Students shouldn’t have to guess what the exam-writer has in mind, and my career as a math teacher shouldn’t depend on how my students perform on a test that’s constructed by someone who doesn’t really understand what a function is (for a much worse example, see this).

          @manmathmo · August 24, 2012 at 9:34 am

          Yes, I agree, but I still think this particular question gives enough information, even though it’s given visually rather than in prose, to get the benefit of the doubt.

          I also feel uncomfortable with increasing focus on testing, especially when it appears the grading is very politically influenced as we have in the UK.

          All I’m really saying is that I wouldn’t characterise this question considered in isolation as asking you to guess what the examiner is thinking – enough information is given and it is clear enough for someone who understands the material like you or I. I don’t think we should aim for exams that are absolutely crystal clear and precise about what is required. The ability to analyse a question, consider why it has been asked and produce an appropriate answer seems like an important high level skill to me (it’s part of the Cambridge maths tripos although obviously that’s a very different kind of exam).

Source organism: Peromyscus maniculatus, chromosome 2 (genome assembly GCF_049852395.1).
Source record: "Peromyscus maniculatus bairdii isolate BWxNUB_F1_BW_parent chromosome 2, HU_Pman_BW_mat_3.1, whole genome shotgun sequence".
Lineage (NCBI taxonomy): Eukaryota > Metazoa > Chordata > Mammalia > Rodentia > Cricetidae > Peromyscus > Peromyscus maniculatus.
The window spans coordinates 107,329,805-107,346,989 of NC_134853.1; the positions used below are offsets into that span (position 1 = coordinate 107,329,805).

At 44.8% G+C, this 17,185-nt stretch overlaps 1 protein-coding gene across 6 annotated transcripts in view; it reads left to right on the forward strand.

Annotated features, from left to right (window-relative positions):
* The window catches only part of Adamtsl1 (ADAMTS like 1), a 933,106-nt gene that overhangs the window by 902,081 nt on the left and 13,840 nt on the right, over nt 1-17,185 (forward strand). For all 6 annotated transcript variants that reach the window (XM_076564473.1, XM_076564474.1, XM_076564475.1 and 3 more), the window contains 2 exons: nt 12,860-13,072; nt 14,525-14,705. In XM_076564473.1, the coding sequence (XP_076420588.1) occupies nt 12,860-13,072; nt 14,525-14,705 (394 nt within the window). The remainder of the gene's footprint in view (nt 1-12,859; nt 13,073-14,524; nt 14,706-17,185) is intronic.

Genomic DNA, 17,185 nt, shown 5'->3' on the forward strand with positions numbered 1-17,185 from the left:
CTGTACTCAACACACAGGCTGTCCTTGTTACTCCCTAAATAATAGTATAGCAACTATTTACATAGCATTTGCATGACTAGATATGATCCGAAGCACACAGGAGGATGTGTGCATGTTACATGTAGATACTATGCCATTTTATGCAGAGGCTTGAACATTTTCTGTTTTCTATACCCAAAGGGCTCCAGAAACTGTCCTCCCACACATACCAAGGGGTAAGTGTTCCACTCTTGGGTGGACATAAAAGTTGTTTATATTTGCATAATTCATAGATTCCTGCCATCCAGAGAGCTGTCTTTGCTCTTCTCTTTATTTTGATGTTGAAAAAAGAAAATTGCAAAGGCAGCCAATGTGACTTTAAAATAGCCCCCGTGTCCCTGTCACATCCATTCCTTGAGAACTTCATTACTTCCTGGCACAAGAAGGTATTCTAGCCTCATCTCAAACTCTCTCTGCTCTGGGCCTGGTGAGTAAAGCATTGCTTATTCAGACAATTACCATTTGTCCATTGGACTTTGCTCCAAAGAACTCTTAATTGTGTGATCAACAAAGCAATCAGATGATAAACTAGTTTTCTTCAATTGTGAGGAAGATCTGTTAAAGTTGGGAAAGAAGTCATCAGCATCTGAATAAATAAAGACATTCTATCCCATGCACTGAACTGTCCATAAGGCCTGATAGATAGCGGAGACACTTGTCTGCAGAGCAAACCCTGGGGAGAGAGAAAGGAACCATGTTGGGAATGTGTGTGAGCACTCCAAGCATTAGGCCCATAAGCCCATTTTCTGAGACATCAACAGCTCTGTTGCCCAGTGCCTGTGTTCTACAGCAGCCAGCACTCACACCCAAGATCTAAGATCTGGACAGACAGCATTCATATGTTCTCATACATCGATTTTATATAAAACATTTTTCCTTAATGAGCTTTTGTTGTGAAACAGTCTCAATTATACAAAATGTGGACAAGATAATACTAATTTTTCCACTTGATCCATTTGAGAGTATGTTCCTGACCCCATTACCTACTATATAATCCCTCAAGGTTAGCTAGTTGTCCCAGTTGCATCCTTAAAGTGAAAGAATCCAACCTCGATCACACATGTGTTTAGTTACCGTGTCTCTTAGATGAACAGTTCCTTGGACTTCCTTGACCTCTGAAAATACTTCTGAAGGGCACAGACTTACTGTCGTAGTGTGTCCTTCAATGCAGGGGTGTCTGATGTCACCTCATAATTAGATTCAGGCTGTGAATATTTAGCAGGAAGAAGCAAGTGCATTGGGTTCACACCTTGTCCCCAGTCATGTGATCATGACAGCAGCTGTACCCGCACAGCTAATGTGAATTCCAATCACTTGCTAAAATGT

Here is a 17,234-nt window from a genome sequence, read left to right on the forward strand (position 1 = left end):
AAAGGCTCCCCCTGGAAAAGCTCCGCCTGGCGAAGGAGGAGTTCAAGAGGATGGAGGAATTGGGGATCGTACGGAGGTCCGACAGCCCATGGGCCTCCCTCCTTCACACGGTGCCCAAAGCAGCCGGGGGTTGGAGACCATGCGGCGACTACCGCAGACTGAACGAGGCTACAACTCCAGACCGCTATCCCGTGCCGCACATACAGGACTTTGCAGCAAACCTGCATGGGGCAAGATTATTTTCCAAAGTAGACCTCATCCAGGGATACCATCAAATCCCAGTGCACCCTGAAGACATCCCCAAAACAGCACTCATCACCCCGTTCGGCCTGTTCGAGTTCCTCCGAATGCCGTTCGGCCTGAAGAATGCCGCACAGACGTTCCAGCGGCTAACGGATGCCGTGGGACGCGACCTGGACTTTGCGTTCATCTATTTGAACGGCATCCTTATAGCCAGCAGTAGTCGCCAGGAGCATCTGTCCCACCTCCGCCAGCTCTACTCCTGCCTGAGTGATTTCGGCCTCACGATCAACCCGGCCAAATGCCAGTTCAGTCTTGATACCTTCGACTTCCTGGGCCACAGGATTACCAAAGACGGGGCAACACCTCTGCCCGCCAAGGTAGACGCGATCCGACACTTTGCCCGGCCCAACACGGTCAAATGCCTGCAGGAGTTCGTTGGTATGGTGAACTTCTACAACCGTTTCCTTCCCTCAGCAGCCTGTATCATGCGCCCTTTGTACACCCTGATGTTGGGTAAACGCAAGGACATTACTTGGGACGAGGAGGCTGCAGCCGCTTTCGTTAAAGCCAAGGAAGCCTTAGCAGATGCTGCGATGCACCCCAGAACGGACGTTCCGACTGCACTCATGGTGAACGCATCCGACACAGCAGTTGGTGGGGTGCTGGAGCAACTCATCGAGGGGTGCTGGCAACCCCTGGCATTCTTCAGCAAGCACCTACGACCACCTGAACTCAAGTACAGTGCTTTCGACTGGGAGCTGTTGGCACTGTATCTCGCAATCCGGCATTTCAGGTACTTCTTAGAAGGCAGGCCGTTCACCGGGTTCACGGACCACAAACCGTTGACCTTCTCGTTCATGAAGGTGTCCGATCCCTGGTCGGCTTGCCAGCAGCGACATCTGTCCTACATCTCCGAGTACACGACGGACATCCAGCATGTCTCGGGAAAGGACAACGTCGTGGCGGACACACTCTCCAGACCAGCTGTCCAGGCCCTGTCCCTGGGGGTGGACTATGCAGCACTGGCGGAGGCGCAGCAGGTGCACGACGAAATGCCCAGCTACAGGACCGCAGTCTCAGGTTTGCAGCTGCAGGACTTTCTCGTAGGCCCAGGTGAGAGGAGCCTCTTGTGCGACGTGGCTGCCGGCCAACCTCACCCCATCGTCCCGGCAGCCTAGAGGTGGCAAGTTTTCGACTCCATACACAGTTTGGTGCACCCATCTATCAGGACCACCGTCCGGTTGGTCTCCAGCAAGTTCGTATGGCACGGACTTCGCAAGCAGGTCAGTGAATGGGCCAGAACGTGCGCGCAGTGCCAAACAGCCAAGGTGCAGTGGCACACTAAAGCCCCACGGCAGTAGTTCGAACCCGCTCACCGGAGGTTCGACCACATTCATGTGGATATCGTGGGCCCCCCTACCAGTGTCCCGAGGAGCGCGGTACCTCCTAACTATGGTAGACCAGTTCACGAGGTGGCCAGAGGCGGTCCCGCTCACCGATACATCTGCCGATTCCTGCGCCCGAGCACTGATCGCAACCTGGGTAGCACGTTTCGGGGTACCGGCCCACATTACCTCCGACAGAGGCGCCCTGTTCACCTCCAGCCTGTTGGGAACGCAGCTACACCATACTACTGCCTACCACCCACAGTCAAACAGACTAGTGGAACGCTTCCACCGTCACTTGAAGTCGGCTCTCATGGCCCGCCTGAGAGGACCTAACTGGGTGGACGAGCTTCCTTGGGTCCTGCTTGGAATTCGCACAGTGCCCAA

I do agree that that inverse example you linked to is egregious, so I guess the context tips in favour of your analysis, that they don’t really know exactly what they’re doing or there isn’t enough oversight. Don’t write off questions just because they’re vague though!

MrHonner · August 24, 2012 at 9:56 am

We don’t disagree about the value of vague questions: learning how to navigate the inexactness of the real world is what mathematical modeling is all about, and it’s an essential skill for students to develop.

And I also agree that most students won’t be troubled by this problem.